New action wp_after_insert_post in WordPress 5.6.

The new action wp_after_insert_post has been added to WordPress 5.6 to allow theme and pluginPlugin A plugin is a piece of software containing a group of functions that can be added to a WordPress website. They can extend functionality or add new features to your WordPress websites. WordPress plugins are written in the PHP programming language and integrate seamlessly with WordPress. These can be free in the WordPress.org Plugin Directory https://wordpress.org/plugins/ or can be cost-based plugin from a third-party developers to run custom code after a post and its terms and metaMeta Meta is a term that refers to the inside workings of a group. For us, this is the team that works on internal WordPress sites like WordCamp Central and Make WordPress. data have been updated.

The save_post and related actions have commonly been used for this purpose but these hooksHooks In WordPress theme and development, hooks are functions that can be applied to an action or a Filter in WordPress. Actions are functions performed when a certain event occurs in WordPress. Filters allow you to modify certain functions. Arguments used to hook both filters and actions look the same. can fire before terms and meta data are updated outside of the classic editor. (For example in the REST APIREST API The REST API is an acronym for the RESTful Application Program Interface (API) that uses HTTP requests to GET, PUT, POST and DELETE data. It is how the front end of an application (think “phone app” or “website”) can communicate with the data store (think “database” or “file system”) https://developer.wordpress.org/rest-api/., via the blockBlock Block is the abstract term used to describe units of markup that, composed together, form the content or layout of a webpage using the WordPress editor. The idea combines concepts of what in the past may have achieved with shortcodes, custom HTML, and embed discovery into a single consistent API and user experience. editor, within the CustomizerCustomizer Tool built into WordPress core that hooks into most modern themes. You can use it to preview and modify many of your site’s appearance settings. and when an auto-draft is created.)

The new action sends up to four parameters:

  • $post_id The post ID has been updated, an integer.
  • $post The full post object in its updated form, a WP_Post object.
  • $updated Whether the post has been updated or not, a boolean.
  • $post_before The full post object prior to the update, a WP_Post object. For new posts this is null.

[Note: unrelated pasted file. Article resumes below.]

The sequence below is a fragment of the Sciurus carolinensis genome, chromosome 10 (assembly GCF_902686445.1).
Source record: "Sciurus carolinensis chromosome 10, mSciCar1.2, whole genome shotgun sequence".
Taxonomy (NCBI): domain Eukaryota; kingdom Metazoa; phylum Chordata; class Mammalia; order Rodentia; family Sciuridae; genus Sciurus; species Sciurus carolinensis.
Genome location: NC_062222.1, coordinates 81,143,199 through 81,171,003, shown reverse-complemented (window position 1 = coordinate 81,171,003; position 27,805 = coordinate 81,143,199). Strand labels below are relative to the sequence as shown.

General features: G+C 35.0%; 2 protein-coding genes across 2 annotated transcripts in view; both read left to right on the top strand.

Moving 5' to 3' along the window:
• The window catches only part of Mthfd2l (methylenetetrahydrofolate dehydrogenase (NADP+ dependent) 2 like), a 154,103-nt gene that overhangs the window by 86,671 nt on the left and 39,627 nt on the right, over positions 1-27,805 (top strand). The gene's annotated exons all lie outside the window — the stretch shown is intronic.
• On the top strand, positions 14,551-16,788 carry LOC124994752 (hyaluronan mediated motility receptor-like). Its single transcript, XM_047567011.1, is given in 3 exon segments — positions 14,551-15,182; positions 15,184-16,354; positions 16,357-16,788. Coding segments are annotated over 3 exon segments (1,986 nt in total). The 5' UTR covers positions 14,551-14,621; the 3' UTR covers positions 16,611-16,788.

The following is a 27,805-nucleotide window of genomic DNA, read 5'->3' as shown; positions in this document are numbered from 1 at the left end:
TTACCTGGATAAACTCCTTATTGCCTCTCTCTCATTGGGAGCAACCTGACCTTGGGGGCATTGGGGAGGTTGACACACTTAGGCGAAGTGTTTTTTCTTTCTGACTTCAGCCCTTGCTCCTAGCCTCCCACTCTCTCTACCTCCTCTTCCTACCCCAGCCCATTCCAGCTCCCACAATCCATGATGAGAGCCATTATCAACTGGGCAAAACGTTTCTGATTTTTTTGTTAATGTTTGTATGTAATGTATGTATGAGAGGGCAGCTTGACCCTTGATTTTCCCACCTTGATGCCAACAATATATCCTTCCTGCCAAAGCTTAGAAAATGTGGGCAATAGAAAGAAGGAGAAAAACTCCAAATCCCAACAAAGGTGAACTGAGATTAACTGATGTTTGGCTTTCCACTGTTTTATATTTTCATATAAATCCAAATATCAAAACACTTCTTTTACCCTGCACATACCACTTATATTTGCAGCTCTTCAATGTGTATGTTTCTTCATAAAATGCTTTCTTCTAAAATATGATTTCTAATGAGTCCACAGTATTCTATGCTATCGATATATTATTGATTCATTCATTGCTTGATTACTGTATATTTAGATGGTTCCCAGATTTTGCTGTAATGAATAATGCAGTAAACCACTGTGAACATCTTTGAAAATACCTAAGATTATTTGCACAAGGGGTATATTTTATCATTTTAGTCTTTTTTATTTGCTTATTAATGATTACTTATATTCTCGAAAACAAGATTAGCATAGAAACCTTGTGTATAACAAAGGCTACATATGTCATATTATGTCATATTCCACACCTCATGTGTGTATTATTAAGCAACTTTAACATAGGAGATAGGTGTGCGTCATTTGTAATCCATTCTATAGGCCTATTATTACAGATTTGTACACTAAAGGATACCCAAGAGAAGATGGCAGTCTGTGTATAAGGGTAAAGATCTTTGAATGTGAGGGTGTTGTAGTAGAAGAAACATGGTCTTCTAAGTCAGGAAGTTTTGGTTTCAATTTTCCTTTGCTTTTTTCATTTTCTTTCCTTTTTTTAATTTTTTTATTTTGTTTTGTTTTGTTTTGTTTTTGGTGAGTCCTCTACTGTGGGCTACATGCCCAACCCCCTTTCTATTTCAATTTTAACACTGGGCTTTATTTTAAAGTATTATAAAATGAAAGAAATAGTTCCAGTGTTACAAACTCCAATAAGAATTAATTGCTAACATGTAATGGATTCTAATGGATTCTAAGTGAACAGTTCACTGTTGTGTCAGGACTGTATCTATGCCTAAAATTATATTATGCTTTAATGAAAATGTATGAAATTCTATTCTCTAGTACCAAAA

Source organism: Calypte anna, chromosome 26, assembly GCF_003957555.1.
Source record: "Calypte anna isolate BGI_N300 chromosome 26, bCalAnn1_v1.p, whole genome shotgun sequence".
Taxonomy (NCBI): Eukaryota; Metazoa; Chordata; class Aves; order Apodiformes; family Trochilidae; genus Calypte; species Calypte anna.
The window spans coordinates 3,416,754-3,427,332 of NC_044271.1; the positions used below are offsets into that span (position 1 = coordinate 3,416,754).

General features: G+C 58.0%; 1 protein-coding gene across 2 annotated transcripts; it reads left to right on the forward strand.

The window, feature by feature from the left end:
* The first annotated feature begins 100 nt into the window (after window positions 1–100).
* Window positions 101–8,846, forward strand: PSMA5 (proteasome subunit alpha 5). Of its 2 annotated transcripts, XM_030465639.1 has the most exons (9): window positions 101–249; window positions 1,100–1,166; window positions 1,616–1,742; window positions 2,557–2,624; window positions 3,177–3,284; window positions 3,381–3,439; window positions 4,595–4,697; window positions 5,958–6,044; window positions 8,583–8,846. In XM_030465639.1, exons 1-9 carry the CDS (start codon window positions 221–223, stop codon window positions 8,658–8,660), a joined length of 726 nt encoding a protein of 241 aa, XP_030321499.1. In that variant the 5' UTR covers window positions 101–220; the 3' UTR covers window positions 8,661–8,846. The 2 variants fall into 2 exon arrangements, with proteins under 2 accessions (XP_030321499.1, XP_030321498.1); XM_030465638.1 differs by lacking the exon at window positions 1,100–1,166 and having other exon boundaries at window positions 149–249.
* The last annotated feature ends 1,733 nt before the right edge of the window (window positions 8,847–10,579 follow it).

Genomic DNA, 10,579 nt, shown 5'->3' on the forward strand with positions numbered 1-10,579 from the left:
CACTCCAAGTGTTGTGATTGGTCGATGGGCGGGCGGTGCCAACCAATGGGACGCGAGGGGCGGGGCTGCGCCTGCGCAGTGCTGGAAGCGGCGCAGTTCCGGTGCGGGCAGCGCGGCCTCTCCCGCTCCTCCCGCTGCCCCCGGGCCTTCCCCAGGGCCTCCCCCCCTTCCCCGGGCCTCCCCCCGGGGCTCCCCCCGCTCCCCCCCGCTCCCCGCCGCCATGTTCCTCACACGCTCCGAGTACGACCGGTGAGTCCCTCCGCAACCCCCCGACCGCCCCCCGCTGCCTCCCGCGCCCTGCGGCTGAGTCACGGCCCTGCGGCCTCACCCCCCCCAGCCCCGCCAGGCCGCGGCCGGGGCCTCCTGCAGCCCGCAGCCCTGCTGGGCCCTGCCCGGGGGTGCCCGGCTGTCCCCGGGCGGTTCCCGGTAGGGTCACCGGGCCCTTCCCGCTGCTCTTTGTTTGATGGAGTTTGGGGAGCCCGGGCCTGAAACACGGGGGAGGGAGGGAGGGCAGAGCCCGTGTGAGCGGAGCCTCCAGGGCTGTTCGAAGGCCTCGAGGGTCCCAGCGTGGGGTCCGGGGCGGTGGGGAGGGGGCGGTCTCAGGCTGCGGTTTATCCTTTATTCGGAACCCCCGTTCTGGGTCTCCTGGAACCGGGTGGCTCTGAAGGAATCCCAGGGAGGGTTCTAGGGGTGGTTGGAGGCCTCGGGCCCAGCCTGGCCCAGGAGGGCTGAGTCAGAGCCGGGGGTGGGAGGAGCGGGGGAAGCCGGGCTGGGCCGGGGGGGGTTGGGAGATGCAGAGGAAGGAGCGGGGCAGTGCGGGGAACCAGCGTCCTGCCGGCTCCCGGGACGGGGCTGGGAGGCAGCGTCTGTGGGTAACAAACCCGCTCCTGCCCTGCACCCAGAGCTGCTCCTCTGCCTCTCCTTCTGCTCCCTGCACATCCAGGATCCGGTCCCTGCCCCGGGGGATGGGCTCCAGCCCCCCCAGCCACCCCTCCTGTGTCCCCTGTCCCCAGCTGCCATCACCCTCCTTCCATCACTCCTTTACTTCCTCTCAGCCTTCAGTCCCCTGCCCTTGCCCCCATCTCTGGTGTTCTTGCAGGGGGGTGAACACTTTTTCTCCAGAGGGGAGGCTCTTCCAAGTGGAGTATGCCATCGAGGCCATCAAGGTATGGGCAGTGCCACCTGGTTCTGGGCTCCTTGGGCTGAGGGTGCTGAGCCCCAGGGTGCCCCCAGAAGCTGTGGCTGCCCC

By default WordPress fires this hook at the end of wp_insert_post(). A third parameter has been added to the function to allow developers to prevent the hook from firing automatically:

  • $fire_after_hooks Whether to fire the after insert hooks, a boolean. Optional, default true.

The same parameter has been added to wp_update_post() as the third parameter and wp_insert_attachment() as the fifth parameter.

In the event a developer calls any of these functions and prevents the hook from firing, it is expected they will manually call the new function wp_after_insert_post() to trigger the new action. This new function requires three parameters:

  • $post The post ID or object that has been saved, ether an integer or WP_Post object
  • $update Whether the post has been updated (true) or inserted (false).
  • $post_before null for new posts, the WP_Post object prior to the update for updated posts.

For the history of this change, see ticketticket Created for both bug reports and feature development on the bug tracker. #45114. The changes were committed in [49172] and [49731]. A discussion on the approach took place in Slack during a dev chat.

An example when inserting a post.

In the event you are calling wp_insert_post() or one of the related functions listed above, if you are then updating the post’s terms or meta data separately it is recommended you prevent the hook from running and call it manually. For example:

$post_id = wp_insert_post(
    array(
        'post_title'   => 'My post title',
        'post_content' => 'My post content',
        'post_type'    => 'my_cpt',
    ),
    false,
    false
);

add_post_meta( $post_id, 'my_meta_key', 'my meta value' );

wp_after_insert_post( $post_id, false, null );

When updating a post, you will need to store the WP_Post object’s state before running the update. Due to the way PHPPHP The web scripting language in which WordPress is primarily architected. WordPress requires PHP 5.6.20 or higher passes objects and the get_post() internals, it is recommended you get the post via its ID.

$before_post = get_post( $post_id );

wp_update_post(
    array(
        'ID'           => $post_id,
        'post_title'   => 'My updated post title',
        'post_content' => 'My updated post content',
    ),
    false,
    false
);

add_post_meta( $post_id, 'my_meta_key', 'my meta value' );

wp_after_insert_post( $post_id, true, $before_post );

Props to @planningwrite, @timothyblynjacobs and @chrisvanpatten for reviewing this dev notedev note Each important change in WordPress Core is documented in a developers note, (usually called dev note). Good dev notes generally include: a description of the change; the decision that led to this change a description of how developers are supposed to work with that change. Dev notes are published on Make/Core blog during the beta phase of WordPress release cycle. Publishing dev notes is particularly important when plugin/theme authors and WordPress developers need to be aware of those changes.In general, all dev notes are compiled into a Field Guide at the beginning of the release candidate phase..